It is telling that the protests in China this week over government control involve a newspaper and censorship — not a military tank in a public square.
China has walked the fragile road of modernism and capitalism without democracy. But history keeps repeating one message about trying to balance economic advances without freedom. Information by its nature is democratizing.
In China, the information box is already open. Half of the Chinese public is online, according to the data from fall of 2012 by the Pew Research Center. Fully 93 percent of Chinese have cell phones; 62 percent engage in social networking. And half the Chinese public, according to Pew’s data, share their personal views on social networks. (I was founding director of Center’s Project for Excellence Journalism for 16 years until December.)
What the Chinese are willing to share in these spaces is equally fascinating. Most — 86 percent — say they share their views about “movies and music,” but only 10 percent are willing to share their views about “politics.” At the same time, fully half say they share their views about “community issues.”
Those answers hint at the problem for authoritarians. The line from culture to community to politics at a certain point is only rhetorical.
The old Soviet Union tried to control thought by registering every typewriter owned in the country. When in the late 1980s fax machines, satellite TV and VCRs made it impossible to know what ideas people were learning and sharing, Soviet leaders created the first institutes in the country to conduct public opinion polling. When they could no longer control what people knew, they began to try to study what people thought so that they might begin to try to manage it. They also had to relax TV and radio programming to adapt to new popular demands, then tried to pull back, which led to similar frictions as we see now.
The Chinese for a time tried to post soldiers by every fax machine in the country.
That brings us back to the source of the protests in China today. They began when authorities censored the New Year’s editorial in Southern Weekend, a well-known liberal newspaper, which had called for the new leaders of the Chinese government to make good on rights articulated in the Chinese constitution.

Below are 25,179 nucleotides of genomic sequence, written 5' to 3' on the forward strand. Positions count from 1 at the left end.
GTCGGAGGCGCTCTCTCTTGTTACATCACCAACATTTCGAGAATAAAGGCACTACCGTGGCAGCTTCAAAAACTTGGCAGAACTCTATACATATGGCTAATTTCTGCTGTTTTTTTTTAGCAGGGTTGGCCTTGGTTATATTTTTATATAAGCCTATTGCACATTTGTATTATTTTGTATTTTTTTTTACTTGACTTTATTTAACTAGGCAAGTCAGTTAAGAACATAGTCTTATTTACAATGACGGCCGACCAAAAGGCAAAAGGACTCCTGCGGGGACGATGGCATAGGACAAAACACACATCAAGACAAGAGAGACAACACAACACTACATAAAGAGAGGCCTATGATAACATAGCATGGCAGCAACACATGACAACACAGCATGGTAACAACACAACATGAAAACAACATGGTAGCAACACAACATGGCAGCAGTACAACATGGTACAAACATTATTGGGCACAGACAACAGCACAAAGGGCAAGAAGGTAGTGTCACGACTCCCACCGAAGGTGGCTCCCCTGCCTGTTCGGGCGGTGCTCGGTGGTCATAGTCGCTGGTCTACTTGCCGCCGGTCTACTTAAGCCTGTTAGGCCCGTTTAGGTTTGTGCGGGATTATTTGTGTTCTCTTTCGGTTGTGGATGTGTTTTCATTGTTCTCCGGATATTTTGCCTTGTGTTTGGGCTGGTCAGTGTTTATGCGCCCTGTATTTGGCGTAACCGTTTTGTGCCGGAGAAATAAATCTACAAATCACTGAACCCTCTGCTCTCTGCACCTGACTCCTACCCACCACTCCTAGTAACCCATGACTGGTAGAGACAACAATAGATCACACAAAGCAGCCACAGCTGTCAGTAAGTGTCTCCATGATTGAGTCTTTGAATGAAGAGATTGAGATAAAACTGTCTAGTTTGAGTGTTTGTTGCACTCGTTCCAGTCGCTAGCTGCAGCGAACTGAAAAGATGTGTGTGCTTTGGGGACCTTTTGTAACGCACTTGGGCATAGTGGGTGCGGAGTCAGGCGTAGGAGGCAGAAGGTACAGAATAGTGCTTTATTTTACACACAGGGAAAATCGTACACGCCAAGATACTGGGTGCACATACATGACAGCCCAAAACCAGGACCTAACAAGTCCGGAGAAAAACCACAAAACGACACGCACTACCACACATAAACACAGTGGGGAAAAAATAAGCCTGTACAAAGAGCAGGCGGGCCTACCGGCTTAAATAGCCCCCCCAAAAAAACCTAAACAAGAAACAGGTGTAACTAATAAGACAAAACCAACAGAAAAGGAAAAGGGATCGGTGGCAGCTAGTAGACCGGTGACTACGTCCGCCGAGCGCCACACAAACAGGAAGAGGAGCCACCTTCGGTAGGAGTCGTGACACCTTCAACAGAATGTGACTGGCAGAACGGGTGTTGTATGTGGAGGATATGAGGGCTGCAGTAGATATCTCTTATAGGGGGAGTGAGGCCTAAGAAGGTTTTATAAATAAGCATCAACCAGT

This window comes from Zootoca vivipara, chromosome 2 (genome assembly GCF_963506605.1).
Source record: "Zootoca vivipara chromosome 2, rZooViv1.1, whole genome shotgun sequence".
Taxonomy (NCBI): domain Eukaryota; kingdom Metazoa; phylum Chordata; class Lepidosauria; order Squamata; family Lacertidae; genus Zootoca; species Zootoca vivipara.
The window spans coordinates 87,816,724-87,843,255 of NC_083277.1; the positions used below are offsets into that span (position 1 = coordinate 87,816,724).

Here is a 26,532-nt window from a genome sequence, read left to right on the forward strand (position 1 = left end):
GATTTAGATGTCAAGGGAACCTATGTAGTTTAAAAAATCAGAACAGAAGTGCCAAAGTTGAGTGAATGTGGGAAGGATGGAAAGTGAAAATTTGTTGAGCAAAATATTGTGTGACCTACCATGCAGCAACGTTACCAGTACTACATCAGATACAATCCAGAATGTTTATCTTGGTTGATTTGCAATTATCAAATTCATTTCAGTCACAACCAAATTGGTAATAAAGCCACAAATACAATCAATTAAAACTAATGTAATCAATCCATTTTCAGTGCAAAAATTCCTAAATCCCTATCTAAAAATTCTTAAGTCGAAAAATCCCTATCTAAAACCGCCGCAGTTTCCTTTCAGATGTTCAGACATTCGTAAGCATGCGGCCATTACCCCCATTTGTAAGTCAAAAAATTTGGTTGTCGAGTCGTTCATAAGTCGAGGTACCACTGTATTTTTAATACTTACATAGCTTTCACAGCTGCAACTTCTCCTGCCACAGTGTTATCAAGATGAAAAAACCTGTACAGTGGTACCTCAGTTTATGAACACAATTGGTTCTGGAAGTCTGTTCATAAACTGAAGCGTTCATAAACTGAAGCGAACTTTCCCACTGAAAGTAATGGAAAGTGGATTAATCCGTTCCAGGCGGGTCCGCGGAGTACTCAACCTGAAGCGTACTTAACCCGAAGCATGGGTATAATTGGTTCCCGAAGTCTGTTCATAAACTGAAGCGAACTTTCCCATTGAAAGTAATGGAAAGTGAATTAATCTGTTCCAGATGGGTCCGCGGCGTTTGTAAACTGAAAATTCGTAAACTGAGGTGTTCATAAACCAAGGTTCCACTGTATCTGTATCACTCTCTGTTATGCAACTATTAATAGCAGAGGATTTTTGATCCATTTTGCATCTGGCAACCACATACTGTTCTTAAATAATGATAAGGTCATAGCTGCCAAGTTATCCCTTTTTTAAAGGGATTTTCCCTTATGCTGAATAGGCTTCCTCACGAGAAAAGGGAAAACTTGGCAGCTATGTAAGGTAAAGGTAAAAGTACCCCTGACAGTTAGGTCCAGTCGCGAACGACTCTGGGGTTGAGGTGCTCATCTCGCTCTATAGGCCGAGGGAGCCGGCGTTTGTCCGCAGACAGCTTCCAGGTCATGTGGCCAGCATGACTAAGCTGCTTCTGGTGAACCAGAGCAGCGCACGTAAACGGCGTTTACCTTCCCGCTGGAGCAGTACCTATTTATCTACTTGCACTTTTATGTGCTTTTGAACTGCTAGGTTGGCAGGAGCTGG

That led journalists and their supporters to issue an open letter. “By Sunday night,” the New York Times reports, “the protests had transformed into a melee in the blogosphere.”
The initial flashpoint over the Tiananmen Square protests in 1989 were journalism, too — a series of columns in the World Economic Herald, as Jonathan Mirsky reminds in a fine essay this week in the New York Review of Books. There was no blogosphere then for people to gather. So they met in a square and faced tanks.
The spark this time is similar. And they are a reminder that even in the digital age, journalism and democracy are inevitably and inextricably linked.
Fundamentally, the act of producing journalism is an act of putting more information and ideas in the hands of more people. That, in turn, inspires public conversation. Look back and you see that the birth of a periodical press can be traced to the Enlightenment and the evolution of democratic theory. Look wider and you find that societies with more journalism, of all sorts, have tended toward more freedom.
Meeting with journalists around the world over the last decade, I’ve learned, sometimes unexpectedly, that journalists everywhere tend to share a common cause. Whatever system in which they operate, in their own way, all journalists are concerned with accuracy and truthfulness. It is in the nature of being in the business of finding things out and making them public.
The march toward freedom engendered by making information transparent is not a straight line. It is often closer to two steps forward and one step back, or dancing a box step. The protests in China this week may lose momentum rather than presage immediate change. Mirsky reports that the words “Southern” and “Weekend” have now vanished from the Chinese Internet.
But the long view reveals something inexorable. As information begins to flow, so do ideas. That is the essential insight of the First Amendment.
Tom Rosenstiel is an author and journalist, a member of Poynter’s National Advisory Board, and the Executive Director of the American Press Institute.